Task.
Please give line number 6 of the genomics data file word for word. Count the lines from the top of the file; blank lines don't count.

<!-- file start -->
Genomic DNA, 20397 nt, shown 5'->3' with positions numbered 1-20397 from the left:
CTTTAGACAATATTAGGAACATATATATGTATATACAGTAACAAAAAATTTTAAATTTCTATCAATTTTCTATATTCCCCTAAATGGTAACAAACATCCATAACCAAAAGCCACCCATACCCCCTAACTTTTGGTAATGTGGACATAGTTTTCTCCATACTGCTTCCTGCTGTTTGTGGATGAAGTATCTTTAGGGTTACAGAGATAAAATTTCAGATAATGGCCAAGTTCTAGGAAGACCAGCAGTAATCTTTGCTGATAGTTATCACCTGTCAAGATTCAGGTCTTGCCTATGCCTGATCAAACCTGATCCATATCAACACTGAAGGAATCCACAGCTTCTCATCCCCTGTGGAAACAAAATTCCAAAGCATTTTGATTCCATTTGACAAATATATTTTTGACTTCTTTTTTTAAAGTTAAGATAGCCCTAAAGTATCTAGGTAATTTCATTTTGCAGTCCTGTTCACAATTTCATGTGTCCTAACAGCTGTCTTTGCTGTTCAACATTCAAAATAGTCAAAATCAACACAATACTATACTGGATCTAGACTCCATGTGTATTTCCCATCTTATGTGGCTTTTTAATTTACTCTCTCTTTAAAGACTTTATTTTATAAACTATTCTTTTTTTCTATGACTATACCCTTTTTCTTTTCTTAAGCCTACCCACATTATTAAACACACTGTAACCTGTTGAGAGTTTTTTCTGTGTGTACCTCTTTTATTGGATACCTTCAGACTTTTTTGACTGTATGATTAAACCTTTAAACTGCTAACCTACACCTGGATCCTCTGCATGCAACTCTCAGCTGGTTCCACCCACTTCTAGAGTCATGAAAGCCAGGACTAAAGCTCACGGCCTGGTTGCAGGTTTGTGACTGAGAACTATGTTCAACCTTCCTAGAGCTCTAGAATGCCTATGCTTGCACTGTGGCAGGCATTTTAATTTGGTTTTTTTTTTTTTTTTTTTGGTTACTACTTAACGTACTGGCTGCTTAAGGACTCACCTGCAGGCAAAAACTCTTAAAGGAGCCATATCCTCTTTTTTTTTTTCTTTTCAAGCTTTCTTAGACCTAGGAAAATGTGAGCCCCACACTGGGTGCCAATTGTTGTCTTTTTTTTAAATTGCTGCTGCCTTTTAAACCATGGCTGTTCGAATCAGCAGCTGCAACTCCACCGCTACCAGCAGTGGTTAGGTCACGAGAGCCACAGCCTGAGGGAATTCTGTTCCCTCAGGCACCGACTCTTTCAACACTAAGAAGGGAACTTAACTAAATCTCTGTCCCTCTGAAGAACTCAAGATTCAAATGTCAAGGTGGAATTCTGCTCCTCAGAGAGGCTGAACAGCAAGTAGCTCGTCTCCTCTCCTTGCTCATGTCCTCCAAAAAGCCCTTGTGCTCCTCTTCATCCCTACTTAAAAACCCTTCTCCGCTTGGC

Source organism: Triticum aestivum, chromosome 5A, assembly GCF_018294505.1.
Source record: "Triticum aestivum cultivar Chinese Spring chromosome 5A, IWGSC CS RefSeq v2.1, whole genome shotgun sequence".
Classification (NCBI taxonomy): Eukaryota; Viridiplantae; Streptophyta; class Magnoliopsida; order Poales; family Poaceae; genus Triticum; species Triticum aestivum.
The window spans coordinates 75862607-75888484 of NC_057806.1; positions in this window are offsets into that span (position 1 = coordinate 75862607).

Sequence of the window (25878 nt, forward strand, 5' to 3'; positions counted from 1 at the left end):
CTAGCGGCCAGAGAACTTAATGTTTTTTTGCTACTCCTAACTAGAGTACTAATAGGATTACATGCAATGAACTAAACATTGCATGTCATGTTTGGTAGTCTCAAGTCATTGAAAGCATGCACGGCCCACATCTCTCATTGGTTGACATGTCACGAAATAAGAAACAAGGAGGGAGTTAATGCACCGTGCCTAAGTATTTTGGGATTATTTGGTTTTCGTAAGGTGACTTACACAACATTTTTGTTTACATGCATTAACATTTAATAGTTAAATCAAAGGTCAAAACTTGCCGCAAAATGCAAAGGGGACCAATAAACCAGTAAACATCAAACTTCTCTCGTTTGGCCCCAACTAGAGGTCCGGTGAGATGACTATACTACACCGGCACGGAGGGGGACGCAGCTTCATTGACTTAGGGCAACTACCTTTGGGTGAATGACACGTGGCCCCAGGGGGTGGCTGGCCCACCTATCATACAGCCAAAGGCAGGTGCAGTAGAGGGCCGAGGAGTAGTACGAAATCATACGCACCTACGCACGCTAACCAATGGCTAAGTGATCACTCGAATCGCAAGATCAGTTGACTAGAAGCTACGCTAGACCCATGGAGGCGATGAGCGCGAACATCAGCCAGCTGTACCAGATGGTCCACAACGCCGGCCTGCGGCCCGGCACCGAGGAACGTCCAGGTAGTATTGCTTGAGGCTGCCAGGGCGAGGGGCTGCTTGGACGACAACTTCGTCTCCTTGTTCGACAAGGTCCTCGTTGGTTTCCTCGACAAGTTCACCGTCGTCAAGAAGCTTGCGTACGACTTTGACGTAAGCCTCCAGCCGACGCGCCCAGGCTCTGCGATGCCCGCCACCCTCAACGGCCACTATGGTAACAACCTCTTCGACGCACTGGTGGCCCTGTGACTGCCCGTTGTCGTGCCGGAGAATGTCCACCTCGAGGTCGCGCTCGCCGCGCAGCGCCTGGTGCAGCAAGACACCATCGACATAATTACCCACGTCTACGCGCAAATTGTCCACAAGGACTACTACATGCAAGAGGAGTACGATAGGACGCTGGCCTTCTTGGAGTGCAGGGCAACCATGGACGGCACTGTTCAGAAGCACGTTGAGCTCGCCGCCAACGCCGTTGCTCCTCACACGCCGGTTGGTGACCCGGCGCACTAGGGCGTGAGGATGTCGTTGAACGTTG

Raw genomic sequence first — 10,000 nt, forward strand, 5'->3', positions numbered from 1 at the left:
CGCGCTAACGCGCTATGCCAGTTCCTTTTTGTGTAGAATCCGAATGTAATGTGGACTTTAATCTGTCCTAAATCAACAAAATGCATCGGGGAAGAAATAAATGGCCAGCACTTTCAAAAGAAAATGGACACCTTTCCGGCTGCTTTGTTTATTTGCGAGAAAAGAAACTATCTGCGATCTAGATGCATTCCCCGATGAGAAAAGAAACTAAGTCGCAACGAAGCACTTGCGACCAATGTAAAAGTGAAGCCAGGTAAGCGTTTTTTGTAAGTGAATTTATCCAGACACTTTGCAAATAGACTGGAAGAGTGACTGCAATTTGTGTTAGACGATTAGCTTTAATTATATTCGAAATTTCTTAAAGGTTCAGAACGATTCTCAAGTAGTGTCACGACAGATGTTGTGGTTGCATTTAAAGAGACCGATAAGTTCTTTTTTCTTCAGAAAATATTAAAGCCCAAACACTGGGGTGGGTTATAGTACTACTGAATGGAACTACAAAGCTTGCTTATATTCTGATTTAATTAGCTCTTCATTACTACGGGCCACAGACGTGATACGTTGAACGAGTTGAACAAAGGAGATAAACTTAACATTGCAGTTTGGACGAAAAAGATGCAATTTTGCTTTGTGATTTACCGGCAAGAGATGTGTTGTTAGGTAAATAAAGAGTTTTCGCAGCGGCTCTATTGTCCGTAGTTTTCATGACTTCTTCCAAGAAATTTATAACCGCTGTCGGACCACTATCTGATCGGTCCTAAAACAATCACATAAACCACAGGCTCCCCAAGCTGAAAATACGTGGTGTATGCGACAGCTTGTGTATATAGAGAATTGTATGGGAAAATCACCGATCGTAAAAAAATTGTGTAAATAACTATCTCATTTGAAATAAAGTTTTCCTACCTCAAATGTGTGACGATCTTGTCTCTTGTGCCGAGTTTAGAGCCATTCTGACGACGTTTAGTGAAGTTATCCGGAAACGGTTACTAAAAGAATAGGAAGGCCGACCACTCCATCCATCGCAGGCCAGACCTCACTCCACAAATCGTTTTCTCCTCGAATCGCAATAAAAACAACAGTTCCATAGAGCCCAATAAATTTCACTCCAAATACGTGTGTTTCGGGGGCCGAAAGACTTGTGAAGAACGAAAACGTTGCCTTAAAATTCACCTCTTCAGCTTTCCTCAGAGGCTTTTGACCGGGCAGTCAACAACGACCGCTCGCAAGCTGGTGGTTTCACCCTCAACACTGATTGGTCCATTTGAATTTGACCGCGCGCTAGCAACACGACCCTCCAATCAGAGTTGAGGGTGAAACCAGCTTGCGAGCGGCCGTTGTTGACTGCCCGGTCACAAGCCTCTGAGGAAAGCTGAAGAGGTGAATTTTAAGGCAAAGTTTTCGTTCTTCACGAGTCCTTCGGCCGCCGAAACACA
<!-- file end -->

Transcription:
The window spans coordinates 75862607-75888484 of NC_057806.1; positions in this window are offsets into that span (position 1 = coordinate 75862607).